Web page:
He first gnaws the head from the cold wet thing,
Thus ending it's earthly woe,
Then the body, entrails - even the scales,
Are all stowed down safely below.

He howls to his Gods of the summers so hot,
And the days staked out on the bench,
Of time without end, and with nothing to eat,
And water, just out of his reach;
Of the hole that he dug alongside his stake
To escape the merciless flies,
Of his ears blood-red from mosquito bites,
His tight-shut and raw-swollen eyes.

He moans of toboggans o'erflowing with meat
He'd dragged till he fell by the way,
Of caribou offal received as his share
For all of his work on the sleigh;
Of the crimson trail left by his poor raw feet
That the rough jagged ice had cut,
Of the fall, and the jerk on his harness-sore neck
In the spill when they hit the rut.

He chants of deep snows and tangled thick bush,
Of barrenland hummocks so rough
That the sled would upset in the hard sharp rocks -
The beatings when going got tough;
Of starving for days in some miserable camp
While his master, crazy with 'hooch,'
Gambled his fox skins, the frivolous wastrel,
Or gave all his goods to some "klooch."

Then he barks of the time that is sure to come,
When broken - worn out - though young,
He'll be led in the bush - and cruelly shot -
With that his sad ballad is sung.
By his stake he curls up on the hard packed snow,
And covers his nose with his tail;
There he sleeps serene through the long Arctic night,
Tomorrow he'll be back on the trail.

When you hear dogs howl, be they Husky or Feist,
Remember the sled dog's sad lay,
And give them a feed, and a pat on the head,
Such friends are not made in a day.
And remember the Dog Gods up in the sky,
That hearken to all canine prayers,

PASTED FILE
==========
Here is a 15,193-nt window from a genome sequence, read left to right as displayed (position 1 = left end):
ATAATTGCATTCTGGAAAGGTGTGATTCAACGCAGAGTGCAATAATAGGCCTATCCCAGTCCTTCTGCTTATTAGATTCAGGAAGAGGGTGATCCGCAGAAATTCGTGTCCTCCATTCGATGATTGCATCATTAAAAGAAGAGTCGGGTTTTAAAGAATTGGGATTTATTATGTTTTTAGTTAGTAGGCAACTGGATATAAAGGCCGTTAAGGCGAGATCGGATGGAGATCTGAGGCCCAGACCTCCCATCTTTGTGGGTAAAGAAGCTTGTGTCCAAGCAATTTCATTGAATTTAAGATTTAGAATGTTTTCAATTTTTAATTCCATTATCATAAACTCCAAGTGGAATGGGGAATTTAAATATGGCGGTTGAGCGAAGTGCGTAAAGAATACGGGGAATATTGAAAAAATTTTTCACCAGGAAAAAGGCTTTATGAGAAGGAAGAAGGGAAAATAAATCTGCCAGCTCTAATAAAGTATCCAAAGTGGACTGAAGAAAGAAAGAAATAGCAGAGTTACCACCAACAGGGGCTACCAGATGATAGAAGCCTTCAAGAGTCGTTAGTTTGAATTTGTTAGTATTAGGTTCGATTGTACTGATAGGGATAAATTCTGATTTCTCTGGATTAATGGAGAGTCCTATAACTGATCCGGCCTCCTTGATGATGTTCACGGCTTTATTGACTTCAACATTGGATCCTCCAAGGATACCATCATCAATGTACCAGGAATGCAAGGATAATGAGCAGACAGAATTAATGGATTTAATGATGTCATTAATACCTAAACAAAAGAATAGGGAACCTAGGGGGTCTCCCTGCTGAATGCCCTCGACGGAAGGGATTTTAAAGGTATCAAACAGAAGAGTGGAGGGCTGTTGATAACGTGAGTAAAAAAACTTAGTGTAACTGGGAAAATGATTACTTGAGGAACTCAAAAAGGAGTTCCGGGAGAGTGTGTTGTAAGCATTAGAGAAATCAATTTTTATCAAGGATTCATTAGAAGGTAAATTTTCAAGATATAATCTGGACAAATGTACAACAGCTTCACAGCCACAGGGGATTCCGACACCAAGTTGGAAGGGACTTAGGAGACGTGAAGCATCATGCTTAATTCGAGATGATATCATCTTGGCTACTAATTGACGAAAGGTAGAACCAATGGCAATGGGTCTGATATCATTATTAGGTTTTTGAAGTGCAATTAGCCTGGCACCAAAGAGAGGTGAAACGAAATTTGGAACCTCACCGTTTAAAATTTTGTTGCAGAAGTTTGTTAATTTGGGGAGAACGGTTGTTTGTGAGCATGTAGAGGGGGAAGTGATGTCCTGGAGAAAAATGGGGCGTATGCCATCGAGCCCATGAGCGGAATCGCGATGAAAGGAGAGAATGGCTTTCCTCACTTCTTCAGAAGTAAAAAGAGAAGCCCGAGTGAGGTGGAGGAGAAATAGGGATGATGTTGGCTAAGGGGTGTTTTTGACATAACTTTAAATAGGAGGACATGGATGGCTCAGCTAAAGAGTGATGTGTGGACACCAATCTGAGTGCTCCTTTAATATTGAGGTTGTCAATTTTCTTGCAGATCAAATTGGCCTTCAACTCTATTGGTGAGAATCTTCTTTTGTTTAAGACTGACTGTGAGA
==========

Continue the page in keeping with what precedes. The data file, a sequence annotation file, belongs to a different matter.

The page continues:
Then the God of all men may listen to yours,
At the head of the Golden Stairs.

By Charles E. Gillham

Your Guide

He packs you in with a cheery grin,
He cares for your many needs,
And listens polite to your bull each night
As you brag of hunting deeds.

When daylight breaks, full of pain and aches,
He arises, makes the fire
While you lie in bed till you are fed;
He's the guide, who works for hire.

He carries your gun when the day is done
And carefully cleans the bore,
He bakes and stews, while you drink your booze
Or lie on your face and snore.

When you shoot a moose, or bear, in the spruce
He is there close by your side,
When you overshoot and miss the brute
You know you'll be alibied.

If your nerves are shot and you shake a lot,
Cold sweat pops from your hide-
You shoot at the bear and have no care
You are backed up by your guide.

When your picture's made, you sit in the shade
And watch him remove the skin,
Then lashed to a pack, high up on his back,
He carries your trophy in.

With your hunting done, you ship your gun
And the horns and heads and hide,
And with tearful eye, you say goodbye
As you take leave of your guide.

It's a darn good bet you will forget,
When at home by your warm fireside,
Of the misses made, how you shook and prayed,
Will he tell? Hell, no! He's your guide.

By Charles E. Gillham

Breaking the Trail

There are great yarns told of the hardy men
Who travel the Arctic trails.
Of heroes - Doctors and Mounted Police -
Writers just dote on such tales.
But, while striving Doctors save a life
Or Police make criminals quail,
There's an unsung hero who does the work-
He's the man who breaks the trail.

There's a child to be born at Shingle Point-
A Doctor must come right away-
"Hook up the dogs, Joe, and spread
My eider-down robe in the sleigh/"
And poor native Joe's so sorry for Doc-
Two hundred pounds and so frail-
As he tucks him in his snug warm robe,
And runs forward to break the trail.

A patrol is made across the Polar Sea
And into the Barren Land-
The Royal Police bravely face their task,
For they "always get their man";
Wrapped snug and warm in their sleeping robes
They face the Arctic gale:
The Native dog driver mushes ahead-
He's the man who breaks the trail.

Wherever you go, you are always told
Of heros, brave and true-
Who conquered - or built - or found - or destroyed,
And maybe that man is you.
But regardless of who the great ones are-
Invariably without fail-
You will find that sometime, struggling ahead,
Was a man who broke the trail.

It may have been the plan of our Maker
For some men to go ahead
And break the trail and do the hard work,
While others rode on the sled.
Deep down in your heart you know very well
That if you succeed or fail,
To be to yourself a hero or man
You must learn to break the trail.

By Charles E. Gillham